Into the Breach: Breaking Down 3 SaaS App Cyber Attacks in 2022

During the last week of March, three major tech companies – Microsoft, Okta, and HubSpot – reported significant data breaches. DEV-0537, also known as LAPSUS$, performed the first two. This highly sophisticated group utilizes state-of-the-art attack vectors to great success. Meanwhile, the group behind the HubSpot breach was not disclosed. This blog will review the three breaches based on publicly disclosed information and suggest best practices to minimize the risk of such attacks succeeding against your organization.

HubSpot – Employee Access
On March 21, 2022, HubSpot reported the breach which happened on March 18. Malicious actors compromised a HubSpot employee account that the employee used for customer support. This allowed malicious actors the ability to access and export contact data using the employee’s access to several HubSpot accounts.

With little information regarding this breach, defending against an attack is challenging, but a key configuration within HubSpot can help. This is the “HubSpot Employee Access” control (shown in the figure below) in HubSpot’s account setting. Customers should disable this setting at all times, unless they require specific assistance, and then immediately turn it off after completing the service call.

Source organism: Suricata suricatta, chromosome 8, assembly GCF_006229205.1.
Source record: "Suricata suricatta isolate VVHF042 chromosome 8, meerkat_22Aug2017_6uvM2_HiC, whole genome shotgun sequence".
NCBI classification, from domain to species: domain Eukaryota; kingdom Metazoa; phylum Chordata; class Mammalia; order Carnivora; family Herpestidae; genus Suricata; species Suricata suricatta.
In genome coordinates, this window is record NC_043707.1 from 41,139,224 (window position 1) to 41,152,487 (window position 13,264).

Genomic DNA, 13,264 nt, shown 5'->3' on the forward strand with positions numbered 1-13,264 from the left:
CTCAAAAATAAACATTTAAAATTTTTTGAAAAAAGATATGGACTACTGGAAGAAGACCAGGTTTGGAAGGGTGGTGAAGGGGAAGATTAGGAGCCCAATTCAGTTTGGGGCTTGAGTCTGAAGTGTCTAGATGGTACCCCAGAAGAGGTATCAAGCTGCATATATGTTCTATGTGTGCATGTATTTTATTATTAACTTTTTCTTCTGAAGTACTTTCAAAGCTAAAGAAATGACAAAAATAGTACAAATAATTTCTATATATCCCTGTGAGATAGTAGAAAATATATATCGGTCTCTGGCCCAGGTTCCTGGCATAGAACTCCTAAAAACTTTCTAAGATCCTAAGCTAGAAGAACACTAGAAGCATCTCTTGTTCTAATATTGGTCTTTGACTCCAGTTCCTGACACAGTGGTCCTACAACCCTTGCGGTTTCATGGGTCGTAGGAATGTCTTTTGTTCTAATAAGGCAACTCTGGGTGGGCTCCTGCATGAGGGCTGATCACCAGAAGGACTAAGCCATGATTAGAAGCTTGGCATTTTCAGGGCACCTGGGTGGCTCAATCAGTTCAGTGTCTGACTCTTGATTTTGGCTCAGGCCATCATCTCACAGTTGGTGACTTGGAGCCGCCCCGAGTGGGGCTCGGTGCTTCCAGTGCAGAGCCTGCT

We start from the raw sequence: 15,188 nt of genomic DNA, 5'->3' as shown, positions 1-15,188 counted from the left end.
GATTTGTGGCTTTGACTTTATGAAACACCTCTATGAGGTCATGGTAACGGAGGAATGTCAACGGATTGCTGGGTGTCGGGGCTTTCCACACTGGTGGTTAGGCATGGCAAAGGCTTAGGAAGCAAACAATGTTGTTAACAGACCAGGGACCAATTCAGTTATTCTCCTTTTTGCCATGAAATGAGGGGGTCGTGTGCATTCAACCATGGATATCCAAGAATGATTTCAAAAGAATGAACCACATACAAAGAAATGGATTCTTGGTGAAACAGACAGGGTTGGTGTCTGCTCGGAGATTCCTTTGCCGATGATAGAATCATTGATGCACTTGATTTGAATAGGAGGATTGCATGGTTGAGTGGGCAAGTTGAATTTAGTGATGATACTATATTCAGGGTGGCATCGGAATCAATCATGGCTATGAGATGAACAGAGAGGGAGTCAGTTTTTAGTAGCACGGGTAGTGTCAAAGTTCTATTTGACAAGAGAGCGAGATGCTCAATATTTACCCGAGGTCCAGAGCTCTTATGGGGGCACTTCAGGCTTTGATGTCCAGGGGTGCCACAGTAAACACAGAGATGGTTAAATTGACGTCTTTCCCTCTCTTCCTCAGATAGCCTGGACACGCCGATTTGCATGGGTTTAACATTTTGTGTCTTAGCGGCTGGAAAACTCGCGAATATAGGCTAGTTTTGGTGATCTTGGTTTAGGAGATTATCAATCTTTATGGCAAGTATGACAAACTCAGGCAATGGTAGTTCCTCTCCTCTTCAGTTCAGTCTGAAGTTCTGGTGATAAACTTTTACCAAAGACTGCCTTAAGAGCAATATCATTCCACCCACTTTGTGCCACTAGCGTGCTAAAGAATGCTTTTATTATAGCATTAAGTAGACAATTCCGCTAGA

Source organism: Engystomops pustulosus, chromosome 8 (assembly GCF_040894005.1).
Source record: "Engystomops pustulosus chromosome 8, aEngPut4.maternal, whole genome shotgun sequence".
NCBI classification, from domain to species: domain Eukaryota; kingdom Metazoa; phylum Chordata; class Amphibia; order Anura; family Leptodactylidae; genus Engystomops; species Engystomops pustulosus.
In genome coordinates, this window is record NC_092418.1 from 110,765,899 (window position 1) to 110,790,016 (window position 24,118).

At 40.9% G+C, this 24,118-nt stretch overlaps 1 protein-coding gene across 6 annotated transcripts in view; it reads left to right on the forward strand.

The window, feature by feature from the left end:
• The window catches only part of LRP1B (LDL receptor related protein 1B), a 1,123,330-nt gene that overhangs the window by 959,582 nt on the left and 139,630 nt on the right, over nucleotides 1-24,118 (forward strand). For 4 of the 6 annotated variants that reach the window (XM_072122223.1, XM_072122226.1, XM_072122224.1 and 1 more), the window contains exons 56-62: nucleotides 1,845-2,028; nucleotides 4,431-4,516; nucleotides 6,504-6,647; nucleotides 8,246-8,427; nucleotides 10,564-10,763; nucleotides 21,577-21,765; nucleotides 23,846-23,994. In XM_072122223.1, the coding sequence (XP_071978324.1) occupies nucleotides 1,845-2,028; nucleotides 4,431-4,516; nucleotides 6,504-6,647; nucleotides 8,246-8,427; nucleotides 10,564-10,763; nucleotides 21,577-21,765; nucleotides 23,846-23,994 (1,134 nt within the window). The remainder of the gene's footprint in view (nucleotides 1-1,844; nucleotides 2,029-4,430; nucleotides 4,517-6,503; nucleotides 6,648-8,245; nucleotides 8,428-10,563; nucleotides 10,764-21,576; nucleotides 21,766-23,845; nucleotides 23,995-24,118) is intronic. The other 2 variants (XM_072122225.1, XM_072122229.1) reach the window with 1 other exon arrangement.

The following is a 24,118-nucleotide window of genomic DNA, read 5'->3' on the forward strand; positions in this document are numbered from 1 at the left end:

A similar setting appears in other SaaS applications and should be disabled there as well. Employee access is typically recorded in Audit Logs, which should be reviewed regularly.

Learn how an SSPM can help protect your organization from SaaS misconfigurations

Okta – Lack of Device Security for Privileged User
Okta subcontracts some of its customer support to the Sitel Group. On January 21, an Okta security team member received an alert that a new MFA factor was added to a Sitel Group employee account from a new location.

An investigation revealed that a Sitel support engineer’s computer was compromised using a remote desktop protocol. This known vulnerability is normally disabled except when specifically needed — which helped Okta investigators narrow the timeframe for the attack to a five-day window between Jan. 16-21, 2022. Read more:

You can also read this: CISA Warns of Ongoing Cyber Attacks Targeting Internet-Connected UPS Devices

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